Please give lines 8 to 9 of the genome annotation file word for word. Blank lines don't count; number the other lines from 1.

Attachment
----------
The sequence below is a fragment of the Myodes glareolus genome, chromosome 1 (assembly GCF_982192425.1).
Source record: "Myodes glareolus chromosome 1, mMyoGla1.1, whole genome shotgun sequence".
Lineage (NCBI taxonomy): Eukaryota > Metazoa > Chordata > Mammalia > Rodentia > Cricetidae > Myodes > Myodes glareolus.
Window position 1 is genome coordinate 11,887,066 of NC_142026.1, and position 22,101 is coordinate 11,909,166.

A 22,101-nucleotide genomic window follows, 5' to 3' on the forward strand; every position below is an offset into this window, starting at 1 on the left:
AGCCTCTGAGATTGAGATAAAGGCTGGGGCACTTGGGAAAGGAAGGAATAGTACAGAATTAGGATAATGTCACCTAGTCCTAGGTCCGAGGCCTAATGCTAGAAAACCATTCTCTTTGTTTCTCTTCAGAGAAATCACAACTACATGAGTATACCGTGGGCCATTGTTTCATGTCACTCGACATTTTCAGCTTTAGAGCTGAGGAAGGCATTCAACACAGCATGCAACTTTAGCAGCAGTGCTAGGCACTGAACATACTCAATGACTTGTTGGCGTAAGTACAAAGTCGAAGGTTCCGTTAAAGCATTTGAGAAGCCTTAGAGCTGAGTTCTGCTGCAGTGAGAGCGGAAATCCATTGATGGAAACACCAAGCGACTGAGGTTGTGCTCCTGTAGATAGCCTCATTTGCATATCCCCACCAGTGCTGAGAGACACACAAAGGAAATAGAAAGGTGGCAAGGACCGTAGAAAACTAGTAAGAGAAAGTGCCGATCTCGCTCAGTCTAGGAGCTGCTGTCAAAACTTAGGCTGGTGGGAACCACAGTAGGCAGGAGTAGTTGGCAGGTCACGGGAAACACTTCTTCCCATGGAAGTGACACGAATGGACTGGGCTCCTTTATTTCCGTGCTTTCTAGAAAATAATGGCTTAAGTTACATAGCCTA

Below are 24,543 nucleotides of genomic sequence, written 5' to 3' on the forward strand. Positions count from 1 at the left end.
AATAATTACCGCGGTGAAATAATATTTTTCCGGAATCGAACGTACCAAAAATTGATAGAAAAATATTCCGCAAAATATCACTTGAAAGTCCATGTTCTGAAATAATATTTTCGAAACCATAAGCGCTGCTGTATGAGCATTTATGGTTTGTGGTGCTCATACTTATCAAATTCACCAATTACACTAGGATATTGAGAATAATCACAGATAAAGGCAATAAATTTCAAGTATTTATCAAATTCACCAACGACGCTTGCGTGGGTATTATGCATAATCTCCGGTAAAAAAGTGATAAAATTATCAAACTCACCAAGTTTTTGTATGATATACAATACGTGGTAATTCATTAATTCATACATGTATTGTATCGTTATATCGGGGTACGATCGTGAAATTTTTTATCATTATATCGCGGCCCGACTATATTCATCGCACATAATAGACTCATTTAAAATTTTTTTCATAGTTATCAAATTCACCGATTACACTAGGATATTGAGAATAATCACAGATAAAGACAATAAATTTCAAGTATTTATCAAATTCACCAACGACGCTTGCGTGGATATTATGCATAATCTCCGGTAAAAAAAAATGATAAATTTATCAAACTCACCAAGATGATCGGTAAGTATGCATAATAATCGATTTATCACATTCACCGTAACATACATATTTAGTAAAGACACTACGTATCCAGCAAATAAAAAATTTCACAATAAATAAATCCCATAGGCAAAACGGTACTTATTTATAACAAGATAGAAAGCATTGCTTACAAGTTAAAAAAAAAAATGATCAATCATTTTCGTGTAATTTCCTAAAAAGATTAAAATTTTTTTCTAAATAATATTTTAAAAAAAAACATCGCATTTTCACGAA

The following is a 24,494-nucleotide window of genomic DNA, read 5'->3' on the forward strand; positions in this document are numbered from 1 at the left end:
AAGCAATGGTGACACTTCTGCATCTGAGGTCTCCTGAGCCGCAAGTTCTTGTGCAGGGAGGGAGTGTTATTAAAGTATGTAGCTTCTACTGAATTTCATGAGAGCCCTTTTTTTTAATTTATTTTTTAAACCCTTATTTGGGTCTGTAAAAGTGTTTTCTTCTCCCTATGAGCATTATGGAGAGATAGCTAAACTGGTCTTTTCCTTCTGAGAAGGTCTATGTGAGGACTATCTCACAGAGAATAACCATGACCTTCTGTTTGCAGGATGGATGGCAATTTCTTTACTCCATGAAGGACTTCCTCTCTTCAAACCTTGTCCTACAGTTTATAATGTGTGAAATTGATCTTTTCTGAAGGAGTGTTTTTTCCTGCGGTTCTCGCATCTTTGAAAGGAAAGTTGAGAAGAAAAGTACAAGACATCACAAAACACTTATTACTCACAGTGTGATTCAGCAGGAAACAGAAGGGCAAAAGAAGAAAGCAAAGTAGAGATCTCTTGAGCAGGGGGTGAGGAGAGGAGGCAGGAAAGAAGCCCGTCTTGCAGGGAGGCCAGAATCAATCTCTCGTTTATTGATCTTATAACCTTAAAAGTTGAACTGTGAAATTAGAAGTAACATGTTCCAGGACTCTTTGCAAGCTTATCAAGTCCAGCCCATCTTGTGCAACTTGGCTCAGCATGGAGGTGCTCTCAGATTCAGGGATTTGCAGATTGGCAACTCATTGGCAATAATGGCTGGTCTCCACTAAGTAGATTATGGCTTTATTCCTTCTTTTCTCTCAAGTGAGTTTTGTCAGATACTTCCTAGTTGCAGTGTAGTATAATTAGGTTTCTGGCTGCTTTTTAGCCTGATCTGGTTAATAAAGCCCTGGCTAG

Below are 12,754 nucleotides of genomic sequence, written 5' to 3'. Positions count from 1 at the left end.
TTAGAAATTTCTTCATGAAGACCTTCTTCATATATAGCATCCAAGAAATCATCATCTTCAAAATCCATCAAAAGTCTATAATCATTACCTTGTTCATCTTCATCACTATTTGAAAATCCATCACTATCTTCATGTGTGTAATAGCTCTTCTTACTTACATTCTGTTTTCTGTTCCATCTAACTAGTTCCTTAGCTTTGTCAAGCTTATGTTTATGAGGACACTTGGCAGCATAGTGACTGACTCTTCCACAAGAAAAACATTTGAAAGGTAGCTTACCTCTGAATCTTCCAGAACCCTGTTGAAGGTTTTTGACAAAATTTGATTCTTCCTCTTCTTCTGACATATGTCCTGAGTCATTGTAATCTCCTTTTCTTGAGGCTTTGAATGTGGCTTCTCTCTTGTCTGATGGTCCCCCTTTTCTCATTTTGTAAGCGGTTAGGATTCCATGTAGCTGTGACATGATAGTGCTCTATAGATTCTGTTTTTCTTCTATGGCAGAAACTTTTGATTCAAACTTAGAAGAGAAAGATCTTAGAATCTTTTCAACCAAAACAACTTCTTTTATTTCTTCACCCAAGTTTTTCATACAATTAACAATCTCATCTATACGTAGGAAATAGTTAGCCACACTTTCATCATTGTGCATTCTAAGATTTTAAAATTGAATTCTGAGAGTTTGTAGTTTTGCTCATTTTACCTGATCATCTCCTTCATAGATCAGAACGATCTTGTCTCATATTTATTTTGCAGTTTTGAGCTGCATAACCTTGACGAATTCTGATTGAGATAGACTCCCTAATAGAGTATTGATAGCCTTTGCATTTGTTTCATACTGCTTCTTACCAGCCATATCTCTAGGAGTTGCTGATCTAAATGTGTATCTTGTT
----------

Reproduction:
AATAATTACCGCGGTGAAATAATATTTTTCCGGAATCGAACGTACCAAAAATTGATAGAAAAATATTCCGCAAAATATCACTTGAAAGTCCATGTTCTGAAATAATATTTTCGAAACCATAAGCGCTGCTGTATGAGCATTTATGGTTTGTGGTGCTCATACTTATCAAATTCACCAATTACACTAGGATATTGAGAATAATCACAGATAAAGGCAATAAATTTCAAGTATTTATCAAATTCACCAACGACGCTTGCGTGGGTATTATGCATAATCTCCGGTAAAAAAGTGATAAAATTATCAAACTCACCAAGTTTTTGTATGATATACAATACGTGGTAATTCATTAATTCATACATGTATTGTATCGTTATATCGGGGTACGATCGTGAAATTTTTTATCATTATATCGCGGCCCGACTATATTCATCGCACATAATAGACTCATTTAAAATTTTTTTCATAGTTATCAAATTCACCGATTACACTAGGATATTGAGAATAATCACAGATAAAGACAATAAATTTCAAGTATTTATCAAATTCACCAACGACGCTTGCGTGGATATTATGCATAATCTCCGGTAAAAAAAAATGATAAATTTATCAAACTCACCAAGATGATCGGTAAGTATGCATAATAATCGATTTATCACATTCACCGTAACATACATATTTAGTAAAGACACTACGTATCCAGCAAATAAAAAATTTCACAATAAATAAATCCCATAGGCAAAACGGTACTTATTTATAACAAGATAGAAAGCATTGCTTACAAGTTAAAAAAAAAAATGATCAATCATTTTCGTGTAATTTCCTAAAAAGATTAAAATTTTTTTCTAAATAATATTTTAAAAAAAAACATCGCATTTTCACGAA

The following is a 24,494-nucleotide window of genomic DNA, read 5'->3' on the forward strand; positions in this document are numbered from 1 at the left end: